John Calvin (1509-1564) is mostly known for his theology, or for those who hate his theology, there is often an overemphasis on the execution of Servetus, as though Calvin should be the only fallen man who must be perfect. It is too often a cheap hypocritical excuse to not deal with the truth of Calvin’s doctrine. It is on such matters where one sees the importance of taking an historical perspective. When one does so, it is remarkable that this is the only glaring example of inconsistency. No one knew more than Calvin that he was far from perfect, an attitude which he brought to the activity of prayer. Calvin’s doctrine of total depravity stemmed as much from his own self-examination, as from what he observed, but most importantly how he understood the teaching of scripture. It has also been the goal of this writer to see Calvin’s teaching on prayer in the historical context of his time, reflecting on his agreements and disagreements with those who came before him, and as a polemic against the supposed errors of Rome.
There are many who want to look upon prayer and the devotional disciplines in the same way they view religion from an historical perspective, namely to come up with a generic understanding of prayer that will reflect the activity of humans generally. This is not something that Calvin would espouse. Calvin often referred to mystics, philosophers, and theologians who came before him, whether in agreement with some point but more often as a polemic against. Prayer and devotion was in fact a common point of philosophical discussion. Calvin’s first written work was a commentary on the stoic Seneca, who was not alone in criticizing prayer as the “babble that God’s providence, standing guard over all things is vainly importuned with entreaties.” (Inst. XX. 3. 853)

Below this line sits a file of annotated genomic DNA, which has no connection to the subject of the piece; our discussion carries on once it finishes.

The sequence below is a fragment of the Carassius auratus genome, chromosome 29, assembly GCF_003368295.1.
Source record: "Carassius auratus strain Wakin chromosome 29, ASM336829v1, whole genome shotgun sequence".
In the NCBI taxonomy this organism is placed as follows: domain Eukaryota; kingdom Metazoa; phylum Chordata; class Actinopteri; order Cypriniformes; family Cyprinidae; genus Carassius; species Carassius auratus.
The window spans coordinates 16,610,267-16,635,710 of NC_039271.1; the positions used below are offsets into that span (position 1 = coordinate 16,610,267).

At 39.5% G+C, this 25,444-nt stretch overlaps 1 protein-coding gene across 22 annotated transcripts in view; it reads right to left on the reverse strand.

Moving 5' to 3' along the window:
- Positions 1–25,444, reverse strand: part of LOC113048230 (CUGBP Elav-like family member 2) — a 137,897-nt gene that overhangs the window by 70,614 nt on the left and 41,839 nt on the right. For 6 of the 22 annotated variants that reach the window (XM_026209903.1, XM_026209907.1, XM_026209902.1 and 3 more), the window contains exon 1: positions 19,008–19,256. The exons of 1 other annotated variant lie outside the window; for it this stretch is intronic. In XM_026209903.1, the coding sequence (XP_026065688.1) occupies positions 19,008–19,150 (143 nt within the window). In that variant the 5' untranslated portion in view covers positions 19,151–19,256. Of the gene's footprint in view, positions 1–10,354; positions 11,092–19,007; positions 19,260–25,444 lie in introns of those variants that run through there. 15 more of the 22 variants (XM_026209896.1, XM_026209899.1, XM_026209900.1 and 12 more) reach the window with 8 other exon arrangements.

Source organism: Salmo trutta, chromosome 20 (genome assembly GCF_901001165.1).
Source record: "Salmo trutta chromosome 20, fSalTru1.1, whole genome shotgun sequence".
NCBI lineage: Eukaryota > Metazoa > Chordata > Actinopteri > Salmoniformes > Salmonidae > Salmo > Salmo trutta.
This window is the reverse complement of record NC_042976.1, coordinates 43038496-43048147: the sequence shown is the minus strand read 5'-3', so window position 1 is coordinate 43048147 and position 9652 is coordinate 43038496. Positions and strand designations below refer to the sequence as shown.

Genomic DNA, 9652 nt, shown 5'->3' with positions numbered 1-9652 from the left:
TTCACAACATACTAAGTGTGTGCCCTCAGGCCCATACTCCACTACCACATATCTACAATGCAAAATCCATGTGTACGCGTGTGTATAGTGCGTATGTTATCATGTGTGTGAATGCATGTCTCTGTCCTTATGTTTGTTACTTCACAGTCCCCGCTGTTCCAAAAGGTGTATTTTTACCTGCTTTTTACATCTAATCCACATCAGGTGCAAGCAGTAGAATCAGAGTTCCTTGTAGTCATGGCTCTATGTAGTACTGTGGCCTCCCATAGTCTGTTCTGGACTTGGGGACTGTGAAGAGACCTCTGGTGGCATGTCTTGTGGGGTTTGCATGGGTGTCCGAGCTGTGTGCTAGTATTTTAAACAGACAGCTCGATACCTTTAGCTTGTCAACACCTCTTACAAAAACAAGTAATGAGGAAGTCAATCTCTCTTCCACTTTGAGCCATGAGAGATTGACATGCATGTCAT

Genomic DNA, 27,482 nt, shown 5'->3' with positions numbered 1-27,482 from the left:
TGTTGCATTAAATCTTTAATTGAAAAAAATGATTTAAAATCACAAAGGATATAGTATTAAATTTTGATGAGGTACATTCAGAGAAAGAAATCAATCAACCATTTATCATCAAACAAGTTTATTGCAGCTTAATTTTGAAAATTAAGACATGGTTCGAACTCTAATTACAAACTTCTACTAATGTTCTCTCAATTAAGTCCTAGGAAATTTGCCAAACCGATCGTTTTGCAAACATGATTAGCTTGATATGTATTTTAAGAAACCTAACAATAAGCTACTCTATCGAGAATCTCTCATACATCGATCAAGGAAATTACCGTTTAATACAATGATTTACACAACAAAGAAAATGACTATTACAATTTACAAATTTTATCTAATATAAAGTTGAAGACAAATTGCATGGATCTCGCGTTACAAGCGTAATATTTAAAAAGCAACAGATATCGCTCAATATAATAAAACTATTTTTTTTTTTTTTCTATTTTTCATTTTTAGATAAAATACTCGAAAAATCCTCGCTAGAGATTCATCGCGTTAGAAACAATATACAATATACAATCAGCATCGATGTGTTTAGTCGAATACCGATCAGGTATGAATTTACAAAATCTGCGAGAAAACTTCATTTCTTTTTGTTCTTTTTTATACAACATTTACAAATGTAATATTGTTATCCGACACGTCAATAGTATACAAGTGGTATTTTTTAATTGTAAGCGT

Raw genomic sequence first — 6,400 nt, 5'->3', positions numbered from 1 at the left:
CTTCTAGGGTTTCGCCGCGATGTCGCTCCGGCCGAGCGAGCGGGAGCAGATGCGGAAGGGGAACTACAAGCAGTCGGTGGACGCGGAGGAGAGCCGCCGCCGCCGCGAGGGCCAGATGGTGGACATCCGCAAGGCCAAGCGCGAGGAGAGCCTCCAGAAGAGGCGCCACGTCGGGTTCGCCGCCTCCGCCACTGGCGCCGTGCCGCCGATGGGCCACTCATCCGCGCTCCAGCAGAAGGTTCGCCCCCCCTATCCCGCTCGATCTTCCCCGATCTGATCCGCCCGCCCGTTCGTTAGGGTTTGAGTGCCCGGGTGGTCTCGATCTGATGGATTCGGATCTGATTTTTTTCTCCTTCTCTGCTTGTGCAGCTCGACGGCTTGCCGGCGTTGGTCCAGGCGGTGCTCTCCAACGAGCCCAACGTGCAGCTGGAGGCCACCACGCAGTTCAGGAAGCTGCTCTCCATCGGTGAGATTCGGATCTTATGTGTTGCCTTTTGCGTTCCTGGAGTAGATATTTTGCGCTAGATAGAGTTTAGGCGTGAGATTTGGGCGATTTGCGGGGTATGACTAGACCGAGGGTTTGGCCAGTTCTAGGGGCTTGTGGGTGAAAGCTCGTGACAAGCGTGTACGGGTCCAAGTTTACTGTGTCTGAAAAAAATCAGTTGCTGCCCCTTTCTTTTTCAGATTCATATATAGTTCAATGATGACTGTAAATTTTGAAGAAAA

On the other hand, he often concurred with the church fathers, most notably Augustine, that prayer was simple conversation, albeit with reverence for the majesty of God Almighty, but also our Father. Jesus’ example of prayer begins by addressing God as Father (Mt. 6 Lk. 12), because in union with Christ we enjoy a familial relationship. It is also why Christ drew a comparison to the mercy and goodness exercised by earthy fathers, and how much more so with the perfection of the Father (Ibid., 853 ft. 6) Contrary to Seneca, and some calling themselves ‘Christian’, Calvin believed that without the doctrine of sovereign providence prayer was futile. It was more biblical and logical to posit that God predestines the means of prayer as well as the end of fulfillment, than to argue that prayer is profitable if God is not able to fulfill our requests. Though this is not the only reason to pray, it is a part of it, and what the Lord commands us to do, with confidence and thanksgiving.